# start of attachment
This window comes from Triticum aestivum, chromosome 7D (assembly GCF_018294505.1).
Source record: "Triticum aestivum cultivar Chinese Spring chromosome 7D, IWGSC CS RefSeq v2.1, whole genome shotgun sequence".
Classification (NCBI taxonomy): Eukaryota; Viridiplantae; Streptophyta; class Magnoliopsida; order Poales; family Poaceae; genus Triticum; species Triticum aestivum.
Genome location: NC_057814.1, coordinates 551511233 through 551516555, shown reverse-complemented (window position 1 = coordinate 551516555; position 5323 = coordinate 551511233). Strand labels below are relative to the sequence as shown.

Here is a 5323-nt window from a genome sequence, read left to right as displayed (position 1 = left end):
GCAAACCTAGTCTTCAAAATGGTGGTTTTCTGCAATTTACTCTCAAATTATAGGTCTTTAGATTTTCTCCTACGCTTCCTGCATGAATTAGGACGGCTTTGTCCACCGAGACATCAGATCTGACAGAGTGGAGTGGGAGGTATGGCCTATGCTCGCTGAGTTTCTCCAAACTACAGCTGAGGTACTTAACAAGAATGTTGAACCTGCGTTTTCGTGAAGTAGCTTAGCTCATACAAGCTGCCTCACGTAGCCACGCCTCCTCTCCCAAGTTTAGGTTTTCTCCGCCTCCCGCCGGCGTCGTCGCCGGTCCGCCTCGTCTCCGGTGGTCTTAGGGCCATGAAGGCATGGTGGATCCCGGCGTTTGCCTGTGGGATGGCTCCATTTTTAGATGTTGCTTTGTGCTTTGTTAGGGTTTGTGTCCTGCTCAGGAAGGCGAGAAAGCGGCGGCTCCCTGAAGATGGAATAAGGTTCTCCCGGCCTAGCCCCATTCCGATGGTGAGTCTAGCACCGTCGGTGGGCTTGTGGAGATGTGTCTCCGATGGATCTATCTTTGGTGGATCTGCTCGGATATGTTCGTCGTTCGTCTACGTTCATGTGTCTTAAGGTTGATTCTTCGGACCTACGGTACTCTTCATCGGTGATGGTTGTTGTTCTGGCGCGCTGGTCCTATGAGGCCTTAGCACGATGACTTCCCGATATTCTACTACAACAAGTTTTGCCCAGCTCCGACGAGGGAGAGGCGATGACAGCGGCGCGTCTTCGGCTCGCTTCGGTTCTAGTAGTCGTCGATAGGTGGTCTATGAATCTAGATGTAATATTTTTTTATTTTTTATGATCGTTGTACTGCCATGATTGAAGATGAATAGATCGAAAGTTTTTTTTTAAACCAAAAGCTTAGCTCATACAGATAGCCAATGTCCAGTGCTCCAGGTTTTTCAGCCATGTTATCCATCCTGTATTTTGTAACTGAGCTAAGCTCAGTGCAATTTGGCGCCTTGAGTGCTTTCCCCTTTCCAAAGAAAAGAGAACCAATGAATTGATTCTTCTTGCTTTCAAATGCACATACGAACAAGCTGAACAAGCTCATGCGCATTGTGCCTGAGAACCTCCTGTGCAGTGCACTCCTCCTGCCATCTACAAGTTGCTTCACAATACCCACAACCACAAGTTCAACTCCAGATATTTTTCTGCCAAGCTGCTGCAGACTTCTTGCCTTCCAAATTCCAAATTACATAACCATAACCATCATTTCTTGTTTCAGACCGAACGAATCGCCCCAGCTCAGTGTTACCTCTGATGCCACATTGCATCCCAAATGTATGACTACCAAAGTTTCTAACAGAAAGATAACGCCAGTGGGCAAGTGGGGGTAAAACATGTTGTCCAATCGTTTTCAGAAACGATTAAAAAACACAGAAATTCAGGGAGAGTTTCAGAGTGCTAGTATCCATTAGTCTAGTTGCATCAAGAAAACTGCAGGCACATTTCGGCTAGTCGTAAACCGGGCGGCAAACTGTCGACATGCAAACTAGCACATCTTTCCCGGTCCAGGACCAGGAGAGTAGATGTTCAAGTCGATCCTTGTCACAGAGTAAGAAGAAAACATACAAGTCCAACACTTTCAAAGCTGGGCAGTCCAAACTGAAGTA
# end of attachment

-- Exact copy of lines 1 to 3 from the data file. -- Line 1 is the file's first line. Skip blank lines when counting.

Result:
This window comes from Triticum aestivum, chromosome 7D (assembly GCF_018294505.1).
Source record: "Triticum aestivum cultivar Chinese Spring chromosome 7D, IWGSC CS RefSeq v2.1, whole genome shotgun sequence".
Classification (NCBI taxonomy): Eukaryota; Viridiplantae; Streptophyta; class Magnoliopsida; order Poales; family Poaceae; genus Triticum; species Triticum aestivum.